6. By continuing to integrate gender into the research agenda: The DHS Program’s research agenda continues to include innovative studies that shed light on the linkages between gender and health. The DHS Program will undertake many new research projects that will contribute to a better understanding of the level and changes in women’s empowerment and the interface between gender and health outcomes as well as gender disparities in health, while also applying a gender lens to analyses that do not directly involve gender indicators. In the meantime, read the latest gender analytical publications.

For International Women’s Day 2019, The DHS Program invites you to explore the wealth of gender-related resources and publications available at dhsprogram.com. Learn more about Sustainable Development Goal #5, Gender Equality indicators available in DHS surveys in the infographic below.

03 Dec 2018

16 Days of Activism against Gender-based Violence

We are halfway through the 16 days of Activism against Gender-based Violence, but there is still time to get involved. The DHS Program has a variety of resources to help you learn about the prevalence of violence against women around the world.

Since 2000, The DHS Program has collected domestic violence data in more than 50 countries. Explore the domestic violence results in five recently released Demographic and Health Surveys from the Philippines, Senegal, Haiti, Timor-Leste, and Uganda in a new infographic developed for this year’s 16 Days of Activism against Gender-based Violence.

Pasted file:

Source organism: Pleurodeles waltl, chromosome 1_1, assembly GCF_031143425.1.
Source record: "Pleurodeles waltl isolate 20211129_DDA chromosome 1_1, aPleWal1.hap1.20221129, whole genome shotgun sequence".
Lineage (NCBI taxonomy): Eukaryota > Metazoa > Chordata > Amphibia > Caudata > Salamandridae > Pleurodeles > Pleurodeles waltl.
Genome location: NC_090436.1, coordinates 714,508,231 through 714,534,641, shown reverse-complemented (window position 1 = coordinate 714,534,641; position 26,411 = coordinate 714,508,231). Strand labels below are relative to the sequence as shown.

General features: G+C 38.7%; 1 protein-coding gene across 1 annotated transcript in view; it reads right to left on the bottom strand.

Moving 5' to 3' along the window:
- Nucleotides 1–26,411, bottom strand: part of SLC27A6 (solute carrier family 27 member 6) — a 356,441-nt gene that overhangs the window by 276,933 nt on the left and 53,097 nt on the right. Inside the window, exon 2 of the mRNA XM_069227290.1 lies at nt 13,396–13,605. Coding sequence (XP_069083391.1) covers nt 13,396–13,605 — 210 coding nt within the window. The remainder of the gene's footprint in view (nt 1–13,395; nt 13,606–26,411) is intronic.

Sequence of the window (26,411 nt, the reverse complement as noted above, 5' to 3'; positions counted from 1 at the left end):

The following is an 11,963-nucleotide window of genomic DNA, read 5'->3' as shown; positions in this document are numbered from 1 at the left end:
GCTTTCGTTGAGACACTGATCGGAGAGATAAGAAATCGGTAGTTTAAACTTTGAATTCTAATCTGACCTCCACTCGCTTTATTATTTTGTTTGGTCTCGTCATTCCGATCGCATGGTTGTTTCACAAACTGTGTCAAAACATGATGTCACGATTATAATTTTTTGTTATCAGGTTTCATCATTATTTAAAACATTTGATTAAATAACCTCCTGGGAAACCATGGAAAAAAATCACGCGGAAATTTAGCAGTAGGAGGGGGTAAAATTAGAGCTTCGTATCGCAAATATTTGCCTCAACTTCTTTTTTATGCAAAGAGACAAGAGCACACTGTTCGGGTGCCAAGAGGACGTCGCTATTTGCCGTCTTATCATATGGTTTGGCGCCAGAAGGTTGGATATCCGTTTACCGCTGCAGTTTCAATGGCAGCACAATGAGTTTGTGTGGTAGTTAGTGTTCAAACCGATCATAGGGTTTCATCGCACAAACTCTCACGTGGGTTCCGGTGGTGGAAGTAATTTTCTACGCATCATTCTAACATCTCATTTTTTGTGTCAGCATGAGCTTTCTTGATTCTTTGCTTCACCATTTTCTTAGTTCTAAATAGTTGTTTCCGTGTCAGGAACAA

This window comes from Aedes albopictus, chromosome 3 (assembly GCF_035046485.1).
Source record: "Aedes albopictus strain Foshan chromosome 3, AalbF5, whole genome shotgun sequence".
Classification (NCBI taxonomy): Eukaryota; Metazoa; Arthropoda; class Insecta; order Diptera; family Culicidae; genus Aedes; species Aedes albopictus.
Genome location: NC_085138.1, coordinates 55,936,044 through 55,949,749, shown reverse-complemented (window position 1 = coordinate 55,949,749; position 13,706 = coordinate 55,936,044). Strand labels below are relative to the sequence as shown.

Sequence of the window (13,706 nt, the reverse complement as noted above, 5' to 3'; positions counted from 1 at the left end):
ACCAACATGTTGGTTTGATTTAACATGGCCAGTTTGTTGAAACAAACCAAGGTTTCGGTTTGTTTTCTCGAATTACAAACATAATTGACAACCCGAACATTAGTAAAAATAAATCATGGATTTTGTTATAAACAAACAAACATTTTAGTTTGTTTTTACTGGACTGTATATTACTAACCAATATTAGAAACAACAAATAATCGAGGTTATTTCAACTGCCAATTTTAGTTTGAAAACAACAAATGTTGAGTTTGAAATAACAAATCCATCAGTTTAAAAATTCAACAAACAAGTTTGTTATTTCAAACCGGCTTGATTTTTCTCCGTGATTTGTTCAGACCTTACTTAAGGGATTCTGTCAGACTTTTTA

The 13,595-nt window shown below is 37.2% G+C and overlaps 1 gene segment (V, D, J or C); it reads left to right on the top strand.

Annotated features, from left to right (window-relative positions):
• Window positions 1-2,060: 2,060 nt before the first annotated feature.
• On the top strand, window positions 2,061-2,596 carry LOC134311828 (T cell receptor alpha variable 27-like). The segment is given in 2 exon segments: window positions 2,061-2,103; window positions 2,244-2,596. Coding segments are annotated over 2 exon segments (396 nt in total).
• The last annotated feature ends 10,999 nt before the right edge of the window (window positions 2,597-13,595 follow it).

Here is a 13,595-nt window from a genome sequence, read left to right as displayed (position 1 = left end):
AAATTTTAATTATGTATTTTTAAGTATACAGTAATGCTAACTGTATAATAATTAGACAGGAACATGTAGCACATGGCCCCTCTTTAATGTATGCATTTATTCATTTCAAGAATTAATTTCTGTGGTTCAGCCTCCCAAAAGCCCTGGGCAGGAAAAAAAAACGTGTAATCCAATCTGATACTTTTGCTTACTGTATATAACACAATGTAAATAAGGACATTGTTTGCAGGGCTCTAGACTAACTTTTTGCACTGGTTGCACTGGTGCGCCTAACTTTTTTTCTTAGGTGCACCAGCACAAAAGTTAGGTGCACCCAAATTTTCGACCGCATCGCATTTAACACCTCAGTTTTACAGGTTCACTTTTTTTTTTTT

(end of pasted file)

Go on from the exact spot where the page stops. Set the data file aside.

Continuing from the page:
Share our infographic using the links below.  

Share the #16days infographic on Facebook

Tweet the #16days infographic

Additionally, try our easy-to-use mini tool to compare indicators of gender inequality, women’s empowerment, gender norms, and more. For even more domestic violence data, you can visualize these indicators by background characteristics, over time, and across countries using STATcompiler

Photo Credit: © 2004 Syed Ziaul Habib Roobon, Courtesy of Photoshare

 

08 Mar 2018

International Women’s Day through the lens of the India National Family Health Survey

For over 20 years, The DHS Program has collected information related to women’s empowerment, experience of spousal violence, women’s participation in decision making, and, more recently, women’s access to money and credit.

International Women’s Day is the perfect opportunity to celebrate the progress women have made based on one of our most highly anticipated surveys. The 2015-16 India National Family Health Survey (NFHS-4) comes 10 years after the previous 2005-06 India NFHS-3. Since then, early marriage (before the legal age) has become less common, more married women age 15-49 are participating in all 3 household decisions, and fewer men agree that wife beating is justified. Fertility is also approaching replacement level with women in India having an average of 2.2 children, down from 2.7 children per woman in 2005-06.

But there is still room for improvement. Less than one-third (31%) of married women age 15-49 in India are employed compared with 98% of men. 1 in 4 ever-married women have experienced spousal violence in the past 12 months and this proportion has remained unchanged in the last decade. Only 14% of women who have ever experienced violence have sought help to end the violence.

And for the first time, NFHS-4 provides district-level estimates for most indicators. Discover more in the 2005-16 NFHS-4 State Reports.

You can still get involved on International Women’s Day by sharing this infographic on women’s empowerment in India on Facebook. Compare other women’s empowerment indicators across over 90 countries using this easy-to-use mini-tool and even more on STATcompiler.

Download the 2015-16 India National Family Health Survey dataset here.

Photo Credit: © 2014 Prasanta Biswas, Courtesy of Photoshare

08 Mar 2016

On International Women’s Day: A Pledge for Accountability